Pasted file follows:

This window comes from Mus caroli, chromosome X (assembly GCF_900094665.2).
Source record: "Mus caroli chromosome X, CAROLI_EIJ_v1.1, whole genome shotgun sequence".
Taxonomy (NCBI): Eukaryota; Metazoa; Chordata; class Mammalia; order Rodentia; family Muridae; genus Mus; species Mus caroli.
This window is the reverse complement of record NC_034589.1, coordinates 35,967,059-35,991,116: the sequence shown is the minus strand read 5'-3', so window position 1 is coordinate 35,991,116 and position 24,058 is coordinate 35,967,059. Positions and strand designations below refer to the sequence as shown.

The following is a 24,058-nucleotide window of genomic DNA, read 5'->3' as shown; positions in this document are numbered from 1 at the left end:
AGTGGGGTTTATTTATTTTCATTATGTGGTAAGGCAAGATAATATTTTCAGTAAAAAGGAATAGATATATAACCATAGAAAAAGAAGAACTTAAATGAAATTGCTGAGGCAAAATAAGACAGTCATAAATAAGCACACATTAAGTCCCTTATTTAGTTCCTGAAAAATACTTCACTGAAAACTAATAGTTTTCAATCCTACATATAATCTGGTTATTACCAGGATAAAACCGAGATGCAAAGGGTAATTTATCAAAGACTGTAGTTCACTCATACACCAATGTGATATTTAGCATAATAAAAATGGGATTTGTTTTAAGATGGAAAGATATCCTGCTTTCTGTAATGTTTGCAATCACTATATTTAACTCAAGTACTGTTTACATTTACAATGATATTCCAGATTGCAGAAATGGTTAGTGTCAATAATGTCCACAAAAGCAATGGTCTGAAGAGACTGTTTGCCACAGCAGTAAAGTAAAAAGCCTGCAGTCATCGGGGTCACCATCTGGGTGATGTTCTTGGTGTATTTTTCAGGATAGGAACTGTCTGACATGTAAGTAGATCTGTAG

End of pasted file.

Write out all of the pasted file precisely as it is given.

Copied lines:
This window comes from Mus caroli, chromosome X (assembly GCF_900094665.2).
Source record: "Mus caroli chromosome X, CAROLI_EIJ_v1.1, whole genome shotgun sequence".
Taxonomy (NCBI): Eukaryota; Metazoa; Chordata; class Mammalia; order Rodentia; family Muridae; genus Mus; species Mus caroli.
This window is the reverse complement of record NC_034589.1, coordinates 35,967,059-35,991,116: the sequence shown is the minus strand read 5'-3', so window position 1 is coordinate 35,991,116 and position 24,058 is coordinate 35,967,059. Positions and strand designations below refer to the sequence as shown.

The following is a 24,058-nucleotide window of genomic DNA, read 5'->3' as shown; positions in this document are numbered from 1 at the left end:
AGTGGGGTTTATTTATTTTCATTATGTGGTAAGGCAAGATAATATTTTCAGTAAAAAGGAATAGATATATAACCATAGAAAAAGAAGAACTTAAATGAAATTGCTGAGGCAAAATAAGACAGTCATAAATAAGCACACATTAAGTCCCTTATTTAGTTCCTGAAAAATACTTCACTGAAAACTAATAGTTTTCAATCCTACATATAATCTGGTTATTACCAGGATAAAACCGAGATGCAAAGGGTAATTTATCAAAGACTGTAGTTCACTCATACACCAATGTGATATTTAGCATAATAAAAATGGGATTTGTTTTAAGATGGAAAGATATCCTGCTTTCTGTAATGTTTGCAATCACTATATTTAACTCAAGTACTGTTTACATTTACAATGATATTCCAGATTGCAGAAATGGTTAGTGTCAATAATGTCCACAAAAGCAATGGTCTGAAGAGACTGTTTGCCACAGCAGTAAAGTAAAAAGCCTGCAGTCATCGGGGTCACCATCTGGGTGATGTTCTTGGTGTATTTTTCAGGATAGGAACTGTCTGACATGTAAGTAGATCTGTAG